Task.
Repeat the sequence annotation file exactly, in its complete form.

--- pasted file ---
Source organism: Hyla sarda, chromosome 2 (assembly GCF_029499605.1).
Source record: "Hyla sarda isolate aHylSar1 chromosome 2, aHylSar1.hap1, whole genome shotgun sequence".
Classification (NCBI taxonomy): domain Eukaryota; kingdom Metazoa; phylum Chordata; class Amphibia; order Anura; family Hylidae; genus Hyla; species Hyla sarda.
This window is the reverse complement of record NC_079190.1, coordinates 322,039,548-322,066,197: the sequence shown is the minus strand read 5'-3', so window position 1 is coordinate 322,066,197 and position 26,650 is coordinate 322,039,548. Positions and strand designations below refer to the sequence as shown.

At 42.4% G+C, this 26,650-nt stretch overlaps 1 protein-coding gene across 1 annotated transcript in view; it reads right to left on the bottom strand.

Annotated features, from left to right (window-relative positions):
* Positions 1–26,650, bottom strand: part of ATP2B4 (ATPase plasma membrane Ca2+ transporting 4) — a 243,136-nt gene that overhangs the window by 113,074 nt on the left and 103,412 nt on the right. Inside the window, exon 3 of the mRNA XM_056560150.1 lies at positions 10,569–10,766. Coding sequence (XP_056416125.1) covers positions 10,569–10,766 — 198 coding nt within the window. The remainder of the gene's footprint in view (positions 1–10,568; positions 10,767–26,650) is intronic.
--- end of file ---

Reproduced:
Source organism: Hyla sarda, chromosome 2 (assembly GCF_029499605.1).
Source record: "Hyla sarda isolate aHylSar1 chromosome 2, aHylSar1.hap1, whole genome shotgun sequence".
Classification (NCBI taxonomy): domain Eukaryota; kingdom Metazoa; phylum Chordata; class Amphibia; order Anura; family Hylidae; genus Hyla; species Hyla sarda.
This window is the reverse complement of record NC_079190.1, coordinates 322,039,548-322,066,197: the sequence shown is the minus strand read 5'-3', so window position 1 is coordinate 322,066,197 and position 26,650 is coordinate 322,039,548. Positions and strand designations below refer to the sequence as shown.

At 42.4% G+C, this 26,650-nt stretch overlaps 1 protein-coding gene across 1 annotated transcript in view; it reads right to left on the bottom strand.

Annotated features, from left to right (window-relative positions):
* Positions 1–26,650, bottom strand: part of ATP2B4 (ATPase plasma membrane Ca2+ transporting 4) — a 243,136-nt gene that overhangs the window by 113,074 nt on the left and 103,412 nt on the right. Inside the window, exon 3 of the mRNA XM_056560150.1 lies at positions 10,569–10,766. Coding sequence (XP_056416125.1) covers positions 10,569–10,766 — 198 coding nt within the window. The remainder of the gene's footprint in view (positions 1–10,568; positions 10,767–26,650) is intronic.